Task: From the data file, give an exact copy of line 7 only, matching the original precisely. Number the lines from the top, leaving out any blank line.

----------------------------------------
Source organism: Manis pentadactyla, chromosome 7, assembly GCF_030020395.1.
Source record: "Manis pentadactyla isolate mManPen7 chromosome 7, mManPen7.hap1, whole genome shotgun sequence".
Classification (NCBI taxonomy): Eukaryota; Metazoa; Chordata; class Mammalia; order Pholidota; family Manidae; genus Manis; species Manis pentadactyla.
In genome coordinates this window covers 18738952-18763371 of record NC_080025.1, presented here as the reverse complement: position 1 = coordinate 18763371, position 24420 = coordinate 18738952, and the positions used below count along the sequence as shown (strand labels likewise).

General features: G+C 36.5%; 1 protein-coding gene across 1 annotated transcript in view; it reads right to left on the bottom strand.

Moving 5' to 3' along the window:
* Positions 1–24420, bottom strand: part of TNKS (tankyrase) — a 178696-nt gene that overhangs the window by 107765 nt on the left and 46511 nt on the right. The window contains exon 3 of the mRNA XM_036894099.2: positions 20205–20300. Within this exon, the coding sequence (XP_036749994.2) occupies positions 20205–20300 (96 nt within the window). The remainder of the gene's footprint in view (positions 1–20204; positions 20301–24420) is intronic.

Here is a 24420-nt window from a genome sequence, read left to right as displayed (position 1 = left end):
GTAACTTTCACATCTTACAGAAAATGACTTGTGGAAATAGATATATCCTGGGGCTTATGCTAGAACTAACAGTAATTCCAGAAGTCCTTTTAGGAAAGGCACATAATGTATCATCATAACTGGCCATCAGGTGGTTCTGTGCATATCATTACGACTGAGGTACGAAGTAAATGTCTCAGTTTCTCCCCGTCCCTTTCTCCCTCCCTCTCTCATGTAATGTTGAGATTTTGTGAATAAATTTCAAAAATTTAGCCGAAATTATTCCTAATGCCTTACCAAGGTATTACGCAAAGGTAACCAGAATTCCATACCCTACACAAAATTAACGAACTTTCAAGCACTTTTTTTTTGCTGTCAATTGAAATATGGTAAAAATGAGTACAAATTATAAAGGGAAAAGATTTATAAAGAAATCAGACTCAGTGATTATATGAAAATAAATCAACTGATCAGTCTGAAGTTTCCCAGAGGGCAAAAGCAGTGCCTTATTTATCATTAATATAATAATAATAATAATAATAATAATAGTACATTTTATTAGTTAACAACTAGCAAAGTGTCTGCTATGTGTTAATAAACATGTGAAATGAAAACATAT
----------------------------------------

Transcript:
* Positions 1–24420, bottom strand: part of TNKS (tankyrase) — a 178696-nt gene that overhangs the window by 107765 nt on the left and 46511 nt on the right. The window contains exon 3 of the mRNA XM_036894099.2: positions 20205–20300. Within this exon, the coding sequence (XP_036749994.2) occupies positions 20205–20300 (96 nt within the window). The remainder of the gene's footprint in view (positions 1–20204; positions 20301–24420) is intronic.